Vitamin D is a nutrient which your body uses to keep your bones and muscles healthy1 – so can increasing my vitamin D intake stop me from contracting coronavirus (COVID-19)?
Experimental studies suggest there may be a link between patients taking regular vitamin D supplements and COVID-19 survival rates, but this has yet to be accepted at large by the scientific community.
Why do we need vitamin D?
Vitamin D contributes to the normal absorption of calcium and phosphorus in the body, which helps keep our bones, teeth and muscles working as they should.2
What does the research say about vitamin D and COVID-19?
One study found that those with severe cases of COVID-19 were more likely to be deficient in vitamin D5, while a second study found people with COVID-19 had lower levels of vitamin D in the body compared to those without coronavirus.6
A third study found higher vitamin D levels in the body were sometimes associated with a lower level of infection and hospitalisation from COVID-19.7
Although vitamin D has many widely accepted benefits for the human body, it is not proven that vitamin D can stop you from getting coronavirus.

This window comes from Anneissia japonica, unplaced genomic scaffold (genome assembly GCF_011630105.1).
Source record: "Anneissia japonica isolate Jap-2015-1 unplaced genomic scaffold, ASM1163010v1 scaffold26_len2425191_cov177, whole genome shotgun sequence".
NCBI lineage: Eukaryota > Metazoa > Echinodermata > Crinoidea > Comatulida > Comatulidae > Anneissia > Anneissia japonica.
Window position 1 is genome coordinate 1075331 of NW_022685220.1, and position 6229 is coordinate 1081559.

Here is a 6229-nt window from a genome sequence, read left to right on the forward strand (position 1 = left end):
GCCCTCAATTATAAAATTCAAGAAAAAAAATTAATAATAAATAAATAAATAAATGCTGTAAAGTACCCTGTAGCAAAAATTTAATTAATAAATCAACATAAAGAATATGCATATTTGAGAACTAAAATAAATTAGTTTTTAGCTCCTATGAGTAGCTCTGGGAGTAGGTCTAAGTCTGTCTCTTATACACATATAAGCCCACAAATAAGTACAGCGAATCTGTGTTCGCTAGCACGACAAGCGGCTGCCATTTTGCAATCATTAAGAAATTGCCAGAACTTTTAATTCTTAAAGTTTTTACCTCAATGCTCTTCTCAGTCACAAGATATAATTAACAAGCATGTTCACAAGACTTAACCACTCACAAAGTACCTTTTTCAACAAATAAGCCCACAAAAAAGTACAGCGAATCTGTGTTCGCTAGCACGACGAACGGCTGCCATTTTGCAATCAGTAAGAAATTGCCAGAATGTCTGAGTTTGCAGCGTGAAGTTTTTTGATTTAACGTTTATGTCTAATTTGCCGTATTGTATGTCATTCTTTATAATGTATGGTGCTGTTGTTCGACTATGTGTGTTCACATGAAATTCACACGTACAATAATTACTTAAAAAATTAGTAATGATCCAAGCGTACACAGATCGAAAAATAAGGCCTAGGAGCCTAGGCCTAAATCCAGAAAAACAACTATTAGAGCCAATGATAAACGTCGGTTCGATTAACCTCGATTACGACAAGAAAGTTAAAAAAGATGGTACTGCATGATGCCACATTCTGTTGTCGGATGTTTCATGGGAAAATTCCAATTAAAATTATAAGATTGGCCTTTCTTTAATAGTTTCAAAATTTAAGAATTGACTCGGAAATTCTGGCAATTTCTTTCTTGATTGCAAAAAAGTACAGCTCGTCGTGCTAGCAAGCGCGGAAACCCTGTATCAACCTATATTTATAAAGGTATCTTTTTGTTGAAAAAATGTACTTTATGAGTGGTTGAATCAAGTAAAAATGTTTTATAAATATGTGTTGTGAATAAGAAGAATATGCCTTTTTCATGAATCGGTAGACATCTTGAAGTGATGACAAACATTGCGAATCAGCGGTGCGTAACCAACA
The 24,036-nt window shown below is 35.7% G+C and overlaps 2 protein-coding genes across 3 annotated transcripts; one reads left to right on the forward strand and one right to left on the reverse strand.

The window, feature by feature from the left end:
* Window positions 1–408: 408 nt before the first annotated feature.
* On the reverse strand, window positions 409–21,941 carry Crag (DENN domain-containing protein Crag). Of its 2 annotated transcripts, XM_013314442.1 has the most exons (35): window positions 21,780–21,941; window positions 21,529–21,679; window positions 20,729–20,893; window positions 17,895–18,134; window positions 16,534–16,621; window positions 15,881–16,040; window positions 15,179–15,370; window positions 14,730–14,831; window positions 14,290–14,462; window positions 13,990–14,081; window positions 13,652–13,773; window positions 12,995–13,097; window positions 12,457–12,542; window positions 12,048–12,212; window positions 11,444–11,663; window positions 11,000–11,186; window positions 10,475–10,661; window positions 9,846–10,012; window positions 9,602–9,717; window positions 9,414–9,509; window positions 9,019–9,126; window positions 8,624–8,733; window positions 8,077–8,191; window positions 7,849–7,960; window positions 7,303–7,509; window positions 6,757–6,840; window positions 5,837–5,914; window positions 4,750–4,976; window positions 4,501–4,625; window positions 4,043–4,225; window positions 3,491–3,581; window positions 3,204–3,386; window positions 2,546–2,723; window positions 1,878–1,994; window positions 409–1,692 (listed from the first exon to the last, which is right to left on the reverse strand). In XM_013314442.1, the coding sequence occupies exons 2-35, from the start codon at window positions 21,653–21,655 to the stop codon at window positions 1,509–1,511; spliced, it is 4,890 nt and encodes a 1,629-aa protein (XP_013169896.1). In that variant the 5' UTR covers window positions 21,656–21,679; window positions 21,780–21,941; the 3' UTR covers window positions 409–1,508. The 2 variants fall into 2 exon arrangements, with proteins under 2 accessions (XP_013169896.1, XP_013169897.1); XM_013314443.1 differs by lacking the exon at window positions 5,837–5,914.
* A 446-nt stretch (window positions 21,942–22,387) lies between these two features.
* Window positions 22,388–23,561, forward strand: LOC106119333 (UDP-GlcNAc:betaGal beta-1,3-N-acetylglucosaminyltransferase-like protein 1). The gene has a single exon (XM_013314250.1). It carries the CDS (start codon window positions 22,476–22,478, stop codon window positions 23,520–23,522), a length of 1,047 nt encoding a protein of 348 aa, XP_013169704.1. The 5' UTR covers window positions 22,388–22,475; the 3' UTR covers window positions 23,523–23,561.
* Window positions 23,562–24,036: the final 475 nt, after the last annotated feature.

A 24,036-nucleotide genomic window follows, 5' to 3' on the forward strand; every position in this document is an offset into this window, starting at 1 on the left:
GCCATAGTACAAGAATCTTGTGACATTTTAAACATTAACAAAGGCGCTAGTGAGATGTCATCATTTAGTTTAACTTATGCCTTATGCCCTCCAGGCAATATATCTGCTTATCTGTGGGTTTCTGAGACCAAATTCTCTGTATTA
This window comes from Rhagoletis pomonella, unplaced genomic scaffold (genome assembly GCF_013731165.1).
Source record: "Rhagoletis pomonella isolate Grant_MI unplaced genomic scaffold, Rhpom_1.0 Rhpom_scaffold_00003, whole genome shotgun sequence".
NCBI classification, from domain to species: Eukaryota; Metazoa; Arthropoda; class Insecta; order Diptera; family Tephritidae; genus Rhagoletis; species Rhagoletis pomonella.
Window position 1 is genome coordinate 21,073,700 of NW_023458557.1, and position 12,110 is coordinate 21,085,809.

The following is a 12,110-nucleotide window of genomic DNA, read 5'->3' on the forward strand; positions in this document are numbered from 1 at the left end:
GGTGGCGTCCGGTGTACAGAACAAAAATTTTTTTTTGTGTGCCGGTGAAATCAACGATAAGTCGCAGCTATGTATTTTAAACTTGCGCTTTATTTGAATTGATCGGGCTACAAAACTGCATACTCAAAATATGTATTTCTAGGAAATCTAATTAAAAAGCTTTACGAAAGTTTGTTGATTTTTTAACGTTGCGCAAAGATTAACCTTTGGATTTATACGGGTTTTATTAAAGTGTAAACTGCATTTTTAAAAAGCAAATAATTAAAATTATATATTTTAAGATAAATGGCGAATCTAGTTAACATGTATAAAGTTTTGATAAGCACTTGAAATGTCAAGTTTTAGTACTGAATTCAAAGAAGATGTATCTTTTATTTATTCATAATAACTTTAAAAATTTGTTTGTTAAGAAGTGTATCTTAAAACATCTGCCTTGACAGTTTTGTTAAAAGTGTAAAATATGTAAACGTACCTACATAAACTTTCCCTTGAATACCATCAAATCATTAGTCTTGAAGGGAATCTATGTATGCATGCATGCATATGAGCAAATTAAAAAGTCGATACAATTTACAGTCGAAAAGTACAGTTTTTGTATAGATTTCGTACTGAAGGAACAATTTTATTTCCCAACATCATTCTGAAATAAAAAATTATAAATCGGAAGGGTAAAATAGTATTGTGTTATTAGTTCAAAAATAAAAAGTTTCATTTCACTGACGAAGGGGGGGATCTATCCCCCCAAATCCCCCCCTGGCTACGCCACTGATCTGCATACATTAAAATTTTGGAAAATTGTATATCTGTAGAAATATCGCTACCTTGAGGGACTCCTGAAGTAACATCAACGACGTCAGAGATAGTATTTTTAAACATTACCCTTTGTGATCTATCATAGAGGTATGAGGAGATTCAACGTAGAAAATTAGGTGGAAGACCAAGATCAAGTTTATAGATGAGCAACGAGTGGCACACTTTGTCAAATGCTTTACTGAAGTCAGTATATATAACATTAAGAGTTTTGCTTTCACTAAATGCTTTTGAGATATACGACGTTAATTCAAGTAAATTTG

How much vitamin D should I take?
Children over the age of one year are recommended to consume 10 micrograms (400IU) of vitamin D a day.8 In the summer months, many absorb their daily vitamin D from the sun.
However, due to worldwide ‘stay at home’ restrictions, you may not be receiving enough vitamin D from sunlight and may need a supplement to help you reach the recommended daily intake.
If you have a darker skin tone, you should make sure to top up your vitamin D intake from either food or supplements, as the skin pigment melanin also reduces the skin’s ability to absorb vitamin D from the sun.
Can I get Vitamin D through diet?
Vitamin D is found in oily fish, such as salmon; herring; sardines, and mackerel, alongside red meat, egg yolks, and liver.
Some foods, including yogurts, alternative milk, and breakfast cereals, may also be fortified with vitamin D.
If you struggle to consume enough vitamin D from food or sunlight, you may consider taking a supplement.
Supplements should not replace a balanced diet and an active lifestyle.